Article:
CCL has been studying leaders and their development for 40 years. Many of our practices have become “tried-and-true” ways to develop leaders and leadership. Here, we highlight ideas, strategies and tactics that we have developed and refined over many years and by working with many thousands of clients.
Why develop leaders?
Organizations develop leaders for three main purposes, according to CCL’s Cynthia D. McCauley, Kim Kanaga and Kim Lafferty. They write about leader development systems in a chapter of the new edition of The Center for Creative Leadership Handbook of Leadership Development.
Three purposes commonly direct an organization’s development of leaders:
- Performance improvement. An organization needs leaders who are highly effective in their roles, so it invests in strategies and tactics to develop leaders in this regard. For example, it might provide first-time supervisors with special training to help them better understand their new role and develop skills needed in that role.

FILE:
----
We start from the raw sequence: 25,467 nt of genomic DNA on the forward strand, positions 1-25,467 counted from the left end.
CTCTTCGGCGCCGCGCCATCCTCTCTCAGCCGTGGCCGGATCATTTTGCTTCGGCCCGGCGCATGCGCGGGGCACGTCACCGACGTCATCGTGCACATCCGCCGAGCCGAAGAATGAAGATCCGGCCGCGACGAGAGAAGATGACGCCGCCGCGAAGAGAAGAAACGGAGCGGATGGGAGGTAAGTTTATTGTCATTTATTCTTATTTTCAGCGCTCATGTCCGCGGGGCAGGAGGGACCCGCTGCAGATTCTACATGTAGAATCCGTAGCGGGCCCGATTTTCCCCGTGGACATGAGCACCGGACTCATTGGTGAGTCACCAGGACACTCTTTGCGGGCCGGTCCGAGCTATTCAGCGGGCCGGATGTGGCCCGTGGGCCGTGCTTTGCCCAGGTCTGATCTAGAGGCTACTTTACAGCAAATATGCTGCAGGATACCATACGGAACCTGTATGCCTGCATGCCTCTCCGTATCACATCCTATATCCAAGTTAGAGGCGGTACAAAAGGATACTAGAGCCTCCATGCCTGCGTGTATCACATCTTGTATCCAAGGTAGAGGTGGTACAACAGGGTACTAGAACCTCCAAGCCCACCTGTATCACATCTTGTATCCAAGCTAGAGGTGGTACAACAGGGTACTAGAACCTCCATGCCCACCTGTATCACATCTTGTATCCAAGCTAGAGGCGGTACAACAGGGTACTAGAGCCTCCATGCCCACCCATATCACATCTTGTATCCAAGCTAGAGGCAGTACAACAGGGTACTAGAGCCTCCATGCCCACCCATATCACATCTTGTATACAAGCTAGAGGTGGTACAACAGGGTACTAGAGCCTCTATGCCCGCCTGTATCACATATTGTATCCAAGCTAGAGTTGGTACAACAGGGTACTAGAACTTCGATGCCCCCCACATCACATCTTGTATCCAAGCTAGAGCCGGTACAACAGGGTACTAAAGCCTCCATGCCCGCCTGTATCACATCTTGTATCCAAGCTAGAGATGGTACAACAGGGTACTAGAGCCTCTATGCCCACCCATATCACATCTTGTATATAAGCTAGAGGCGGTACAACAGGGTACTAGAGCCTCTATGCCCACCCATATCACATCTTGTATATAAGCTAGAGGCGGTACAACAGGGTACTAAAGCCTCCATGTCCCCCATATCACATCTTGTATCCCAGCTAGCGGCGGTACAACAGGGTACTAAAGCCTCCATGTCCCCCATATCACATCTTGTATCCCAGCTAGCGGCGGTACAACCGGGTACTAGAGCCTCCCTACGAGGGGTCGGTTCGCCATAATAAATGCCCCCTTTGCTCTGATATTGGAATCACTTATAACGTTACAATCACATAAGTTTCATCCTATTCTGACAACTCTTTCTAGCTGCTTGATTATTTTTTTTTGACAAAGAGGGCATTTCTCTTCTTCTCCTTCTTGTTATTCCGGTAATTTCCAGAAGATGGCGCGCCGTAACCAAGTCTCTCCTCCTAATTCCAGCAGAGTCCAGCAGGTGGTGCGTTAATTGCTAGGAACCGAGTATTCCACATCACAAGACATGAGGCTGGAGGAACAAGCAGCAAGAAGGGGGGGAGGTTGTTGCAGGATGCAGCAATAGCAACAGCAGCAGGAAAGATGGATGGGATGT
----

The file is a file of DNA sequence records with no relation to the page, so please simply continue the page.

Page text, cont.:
- Succession management. Organizations need some leaders who can effectively move up in the organization. Therefore, they invest in identifying high-potential leaders and giving them extra developmental attention.
- Organizational change. Many organizations have adopted strategies that emphasize growth through acquisitions, emerging markets, innovation, globalization or operational efficiency. Typically these organizational change initiatives require new behaviors, skills or competencies from leaders. Processes are then put in place to develop and support these new leader capabilities.
Underneath these broad goals, organizations target needs that are unique to their current circumstances.
If you are evaluating your current leader development systems, ask yourself which of the three broad areas are most important? What areas of your leader development system need more attention?
Next month: questions to help you assess how well the organization’s needs for effective leaders are being met and to identify important gaps.